Coach is synonymous with quality multiplied by years of tradition. The luxury handbags, jewelry, watches, wallets, scarves, sunglasses, and other accessories marketed under this brand are considered the benchmark for New York fashion. Aromatic products are no less famous: perfumes, shower gels, lotions, and creams. And since 2017, the manufacturer has been manufacturing luxury footwear and designer clothing. Coincidentally, the Coach holding company changed its name to Tapestry, Inc. that same year. But she still retains the Coach New York trademark – a reminder of a glorious history that began with a small workshop in Manhattan.
Meaning and History
In 1941, a family of artisans teamed up to create handcrafted leather goods. The craftsmen named their mini-enterprise Manhattan Leather Bags and only dealt with wallets for a long period. Over time, they expanded the business because new ways of processing leather allowed them to expand their range. The sales volumes grew rapidly; the products were distributed overseas. By the time the brand had a chain of its boutiques, it was already known under Coach.
Its logo has become famous all over the world, becoming a testament to high quality and elitism. Bonnie Cashin developed the first version of the logo. She joined the company in 1961 and served as Creative Director for a long time.
1941 – 2013
As a result of the rebranding, the organization received the new name Coach and the associated logo. This is a well-known image of a carriage, coachman, and two harnessed horses ready to hit the road. One horse shifts impatiently from foot to foot, and the other stands still, waiting for the command. There is also a dynamic in the image of the coachman – he holds a whip in his hand.
The second element of the composition is a rectangular plaque with cut corners. The name of the brand is written in it, for which the designers used a font similar to the stencil. The letters are half black, half white. On the same plate, but slightly below, is the year Coach was founded. It is presented in an abbreviated format: “EST. 1941 “.
The third part of the logo is the city’s name where the workshop was previously based, and now the fashion concern is located. The designers have aligned the word combination “NEW YORK” in the center, like the rest of the lettering. Its font is similar to a sans serif typeface.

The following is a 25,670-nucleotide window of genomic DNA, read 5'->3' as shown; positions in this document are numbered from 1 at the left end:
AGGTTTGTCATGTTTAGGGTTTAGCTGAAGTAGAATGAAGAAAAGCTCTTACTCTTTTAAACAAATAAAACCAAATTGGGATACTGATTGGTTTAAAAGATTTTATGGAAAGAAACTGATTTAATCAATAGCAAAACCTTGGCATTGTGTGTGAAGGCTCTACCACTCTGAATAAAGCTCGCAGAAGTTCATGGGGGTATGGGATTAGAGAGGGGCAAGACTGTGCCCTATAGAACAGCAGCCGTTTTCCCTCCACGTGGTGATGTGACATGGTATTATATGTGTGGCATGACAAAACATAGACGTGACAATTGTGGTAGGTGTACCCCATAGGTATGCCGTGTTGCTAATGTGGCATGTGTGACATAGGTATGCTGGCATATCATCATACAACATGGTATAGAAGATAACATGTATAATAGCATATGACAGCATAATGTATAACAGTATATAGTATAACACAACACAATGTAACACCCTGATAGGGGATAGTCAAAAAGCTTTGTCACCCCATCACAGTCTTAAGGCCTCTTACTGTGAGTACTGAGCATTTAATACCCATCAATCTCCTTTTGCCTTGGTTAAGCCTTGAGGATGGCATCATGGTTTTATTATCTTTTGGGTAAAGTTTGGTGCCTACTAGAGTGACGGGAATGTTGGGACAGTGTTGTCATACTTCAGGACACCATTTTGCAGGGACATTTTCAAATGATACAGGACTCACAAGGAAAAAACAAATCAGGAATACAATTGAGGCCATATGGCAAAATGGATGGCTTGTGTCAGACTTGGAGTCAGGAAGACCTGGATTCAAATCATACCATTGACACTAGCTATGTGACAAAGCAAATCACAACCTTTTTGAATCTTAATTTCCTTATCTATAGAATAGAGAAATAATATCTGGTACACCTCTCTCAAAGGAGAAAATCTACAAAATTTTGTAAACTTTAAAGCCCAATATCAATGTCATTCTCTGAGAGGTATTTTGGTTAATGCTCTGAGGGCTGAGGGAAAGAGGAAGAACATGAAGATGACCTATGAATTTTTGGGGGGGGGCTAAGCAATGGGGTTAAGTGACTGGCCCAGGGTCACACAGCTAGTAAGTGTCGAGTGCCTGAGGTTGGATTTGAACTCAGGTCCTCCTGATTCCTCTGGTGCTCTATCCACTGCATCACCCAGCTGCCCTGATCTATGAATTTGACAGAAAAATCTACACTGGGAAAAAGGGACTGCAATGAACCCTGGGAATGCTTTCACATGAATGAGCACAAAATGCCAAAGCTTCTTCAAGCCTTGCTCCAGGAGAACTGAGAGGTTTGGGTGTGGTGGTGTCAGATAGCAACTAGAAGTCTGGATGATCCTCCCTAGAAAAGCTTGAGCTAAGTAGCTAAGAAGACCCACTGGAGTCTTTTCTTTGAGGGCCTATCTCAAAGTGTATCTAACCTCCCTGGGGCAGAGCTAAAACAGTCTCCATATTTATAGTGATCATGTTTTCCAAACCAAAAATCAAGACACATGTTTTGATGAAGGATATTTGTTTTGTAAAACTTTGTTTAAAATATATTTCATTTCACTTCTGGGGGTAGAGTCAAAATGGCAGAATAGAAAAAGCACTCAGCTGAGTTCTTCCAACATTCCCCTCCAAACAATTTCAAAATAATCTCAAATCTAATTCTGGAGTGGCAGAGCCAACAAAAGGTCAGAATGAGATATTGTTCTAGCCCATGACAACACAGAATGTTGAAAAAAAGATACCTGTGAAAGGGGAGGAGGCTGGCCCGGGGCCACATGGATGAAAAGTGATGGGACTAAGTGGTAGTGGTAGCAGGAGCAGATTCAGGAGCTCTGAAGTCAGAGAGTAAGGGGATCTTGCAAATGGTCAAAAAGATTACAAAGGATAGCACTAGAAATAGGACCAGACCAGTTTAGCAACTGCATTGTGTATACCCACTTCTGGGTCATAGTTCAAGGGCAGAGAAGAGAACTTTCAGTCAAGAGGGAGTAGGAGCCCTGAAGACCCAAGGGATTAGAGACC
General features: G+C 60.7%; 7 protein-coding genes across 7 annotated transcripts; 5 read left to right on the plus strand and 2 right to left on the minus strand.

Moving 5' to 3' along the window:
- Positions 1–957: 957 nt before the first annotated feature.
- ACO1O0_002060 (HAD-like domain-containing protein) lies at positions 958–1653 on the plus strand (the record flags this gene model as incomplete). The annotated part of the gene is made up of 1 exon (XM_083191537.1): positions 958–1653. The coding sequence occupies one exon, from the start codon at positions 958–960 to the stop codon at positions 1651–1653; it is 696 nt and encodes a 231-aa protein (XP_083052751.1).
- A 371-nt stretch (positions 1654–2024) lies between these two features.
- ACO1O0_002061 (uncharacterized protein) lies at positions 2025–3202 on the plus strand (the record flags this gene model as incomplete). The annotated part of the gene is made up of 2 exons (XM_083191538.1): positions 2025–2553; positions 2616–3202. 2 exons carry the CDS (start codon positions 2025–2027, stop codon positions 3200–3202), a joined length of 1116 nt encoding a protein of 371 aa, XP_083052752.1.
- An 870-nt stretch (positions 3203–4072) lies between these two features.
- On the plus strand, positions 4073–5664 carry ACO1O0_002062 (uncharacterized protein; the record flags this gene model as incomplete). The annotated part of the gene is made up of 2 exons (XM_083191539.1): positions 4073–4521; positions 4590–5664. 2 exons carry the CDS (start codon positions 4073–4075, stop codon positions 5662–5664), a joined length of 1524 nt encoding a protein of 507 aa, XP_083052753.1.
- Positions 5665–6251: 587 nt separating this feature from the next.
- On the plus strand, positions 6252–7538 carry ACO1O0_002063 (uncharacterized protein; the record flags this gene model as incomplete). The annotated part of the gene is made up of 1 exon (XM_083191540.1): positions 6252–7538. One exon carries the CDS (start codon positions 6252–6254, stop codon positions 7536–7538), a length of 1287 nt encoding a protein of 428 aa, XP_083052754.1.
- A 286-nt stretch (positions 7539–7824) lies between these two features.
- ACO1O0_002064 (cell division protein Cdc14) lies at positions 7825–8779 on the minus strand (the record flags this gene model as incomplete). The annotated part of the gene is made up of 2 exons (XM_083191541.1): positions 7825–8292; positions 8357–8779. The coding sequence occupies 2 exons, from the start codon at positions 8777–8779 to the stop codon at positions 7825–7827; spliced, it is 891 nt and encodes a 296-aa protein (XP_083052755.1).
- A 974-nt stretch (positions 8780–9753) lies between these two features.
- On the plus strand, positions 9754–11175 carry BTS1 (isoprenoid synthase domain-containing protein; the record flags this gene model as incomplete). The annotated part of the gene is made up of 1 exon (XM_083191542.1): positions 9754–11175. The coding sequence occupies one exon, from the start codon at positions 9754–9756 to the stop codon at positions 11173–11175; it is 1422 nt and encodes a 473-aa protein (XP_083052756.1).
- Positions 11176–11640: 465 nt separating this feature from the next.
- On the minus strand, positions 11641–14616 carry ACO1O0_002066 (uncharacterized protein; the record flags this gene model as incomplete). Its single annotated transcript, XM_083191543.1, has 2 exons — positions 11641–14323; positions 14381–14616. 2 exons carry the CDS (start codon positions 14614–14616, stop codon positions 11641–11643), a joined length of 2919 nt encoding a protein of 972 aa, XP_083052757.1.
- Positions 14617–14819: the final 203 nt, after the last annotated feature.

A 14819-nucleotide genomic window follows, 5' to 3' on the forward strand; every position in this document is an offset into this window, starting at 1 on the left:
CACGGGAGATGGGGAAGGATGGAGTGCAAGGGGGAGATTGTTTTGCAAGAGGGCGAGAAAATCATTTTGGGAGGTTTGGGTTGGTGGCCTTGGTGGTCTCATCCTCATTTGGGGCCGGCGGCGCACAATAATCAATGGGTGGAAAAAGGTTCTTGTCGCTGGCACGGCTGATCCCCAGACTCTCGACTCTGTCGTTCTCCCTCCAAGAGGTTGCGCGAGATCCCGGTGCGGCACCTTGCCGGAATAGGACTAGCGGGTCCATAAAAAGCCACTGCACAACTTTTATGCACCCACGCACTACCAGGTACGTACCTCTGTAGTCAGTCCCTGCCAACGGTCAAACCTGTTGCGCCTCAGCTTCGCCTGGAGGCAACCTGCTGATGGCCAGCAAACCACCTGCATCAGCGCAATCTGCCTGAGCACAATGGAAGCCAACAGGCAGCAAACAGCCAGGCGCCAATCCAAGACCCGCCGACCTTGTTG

2013 – present
The Coach emblem evolved in 2013. Upon closer examination, it is noticeable that the shape of the carriage, the horses’ details, and the coachman’s look have changed. The whip no longer hangs down freely but bends in a loop, creating the effect of movement. But in general, the design remains the same as before: the graphic element is completely black and contains small splashes of white.
Below is the name of the trademark – this time without the year of foundation. It is written in one-color type with contrasting strokes and elongated serifs. The polygonal frame is gone, as is the mention of the city in which Coach is based. But the plate is on the second logo. Inside it is the company’s name, for which the designers have chosen a slightly different font. This is a modern interpretation of the old wordmark.
Font and Colors of the Emblem
Coach still uses the iconic classic emblem. A coachman, a carriage, and two horses are the most recognizable symbol of the brand, so no one is in a hurry to carry out a global redesign. The logo has proven itself well and has stood the test of time. Now he adorns all the fashionable goods that the New York manufacturer produces.
The old Coach font is similar to AZ Placid Regular or Ecuyer Dax, although the differences are noticeable. Long serifs unite them at the ends and a double color: dark contours are combined with the inner emptiness. In the new version, the inscription is completely black. The designers painted over the gaps and aligned the lines to make them look modern. The letterforms are unclear on the logo in the frame, and both “C” are missing the bottom serif.
The primary color was and remains black, and the secondary color is white. Such a seemingly simple combination symbolizes prestige, superiority, elitism, and a high level of the brand.